Read BC’s review:
It’s incredibly odd writing a review for a film that’s premise focuses on a chef’s revenge on a food critic blogger for destroying his career. Is director Joe Maggio attempting to say something about my career path or is he just tuning in on a potentially relevant social issue? That’s the crux of BITTER FEAST, an unfocused, yet moderately entertaining thriller that premiered at the 2010 Los Angeles Film Festival.
BITTER FEAST follows sous-chef/TV personality Peter Gray (James LeGros) who’s career tanks between his sh*tty onscreen attitude and a harsh review by blog food critic JT Franks (Joshua Leonard). Gray exacts his revenge by kidnapping Franks and torturing in an attempt to enlighten him on how difficult his job really is. Gray wants Franks to see the other side of the fence so he can truly appreciate the works he is reviewing, instead of violently destroying (with words) people’s hard work.
Problem A: Gray doesn’t intend on letting Franks survive. Since Gray wants to kill Franks, the lesson he’s trying to teach becomes obsolete.
Problem B: Peter Gray is a Grade A piece of sh*t. He’s arrogant, rude, and impossible to work with. He can’t be the protagonist, which means Franks must be, right?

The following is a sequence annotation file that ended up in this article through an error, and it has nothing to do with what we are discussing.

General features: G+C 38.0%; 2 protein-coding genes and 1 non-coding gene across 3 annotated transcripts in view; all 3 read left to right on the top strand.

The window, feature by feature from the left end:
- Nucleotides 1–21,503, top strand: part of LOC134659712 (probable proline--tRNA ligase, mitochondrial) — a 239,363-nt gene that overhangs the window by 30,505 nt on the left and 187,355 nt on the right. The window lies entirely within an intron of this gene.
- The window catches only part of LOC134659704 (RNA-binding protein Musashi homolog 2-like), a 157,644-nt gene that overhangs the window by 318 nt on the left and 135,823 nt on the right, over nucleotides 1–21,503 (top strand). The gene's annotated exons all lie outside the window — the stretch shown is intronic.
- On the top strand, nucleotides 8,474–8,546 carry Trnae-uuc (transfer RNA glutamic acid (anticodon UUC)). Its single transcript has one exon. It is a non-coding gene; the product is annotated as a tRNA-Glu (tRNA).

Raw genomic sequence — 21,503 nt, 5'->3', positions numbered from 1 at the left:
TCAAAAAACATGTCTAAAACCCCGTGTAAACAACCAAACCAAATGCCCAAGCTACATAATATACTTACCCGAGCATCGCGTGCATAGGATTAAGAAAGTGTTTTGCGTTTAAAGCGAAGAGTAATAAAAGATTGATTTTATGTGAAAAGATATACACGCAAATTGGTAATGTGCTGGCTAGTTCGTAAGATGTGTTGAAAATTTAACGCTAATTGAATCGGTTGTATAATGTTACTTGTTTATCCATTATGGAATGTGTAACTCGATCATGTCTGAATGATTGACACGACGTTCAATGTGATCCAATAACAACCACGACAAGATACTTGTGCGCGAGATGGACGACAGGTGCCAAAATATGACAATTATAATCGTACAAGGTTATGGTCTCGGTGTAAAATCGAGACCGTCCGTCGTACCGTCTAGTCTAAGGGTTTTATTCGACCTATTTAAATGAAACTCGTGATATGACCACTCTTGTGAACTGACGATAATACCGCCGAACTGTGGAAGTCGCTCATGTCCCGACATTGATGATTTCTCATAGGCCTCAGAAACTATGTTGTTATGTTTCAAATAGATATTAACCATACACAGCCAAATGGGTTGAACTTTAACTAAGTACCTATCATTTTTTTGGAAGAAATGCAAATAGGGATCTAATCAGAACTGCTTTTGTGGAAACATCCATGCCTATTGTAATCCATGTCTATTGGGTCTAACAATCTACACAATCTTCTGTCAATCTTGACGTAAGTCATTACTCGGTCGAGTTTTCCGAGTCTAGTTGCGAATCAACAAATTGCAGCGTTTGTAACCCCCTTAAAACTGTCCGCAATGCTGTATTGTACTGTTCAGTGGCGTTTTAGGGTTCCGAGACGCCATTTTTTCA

Problem C: JT Franks is a Grade B piece of sh*t. He’s a bitter, angry individual who writes incredibly harsh reviews for absolutely no reason, right? The food is actually good, but he’s just mean, grrrrrrr – or does the food actually not live up to his standard? Maybe it’s just in the eye of the beholder? Nope. He’s a jerk, and he should die. But wait; apparently Franks lost his son in a bout to leukemia. Now the audience is all of a sudden supposed to connect with him and pray for his escape? I don’t think so.
Problem D: The prior leads me to my main point; there’s no protagonist. Both lead characters are douche bags that deserve everything they get. There’s no one to root for and no one to care about… until….
Problem E: All of a sudden Franks’ wife Katherine (Amy Seimetz) becomes the lead character. The only development her character has is that she talks with JT about the leukemia and the angry writing. Then all of a sudden she’s thrust to the forefront of the pic and the viewer is expected to care.
BITTER FEAST is more of a potluck than a delicious stew. There’s an intense lack of focus and it’s impossible to decipher what Maggio is trying to say. It’s also becoming lazy and incredibly trite to make the critic a villain. What would have been interesting is if JT was correct about Gray’s loss of focus, pointing out that Gray actually had lost his game. Gray in turn couldn’t accept this and loses it. Then the audience could have sat back and cheered on Mr. JT Franks.
It’s a fun movie — I just didn’t feel any connection to the characters.
Although incredibly problematic in its ingredients, BITTER FEAST is still somewhat edible. There are some fantastic sequences sprinkled with intensity. The games Gray play with JT are enthralling and definitely engaging. While you don’t really have anyone to root for, it is fun to watch just to see how it plays out. If you don’t care who “wins”, BITTER FEAST is still an enjoyable snack.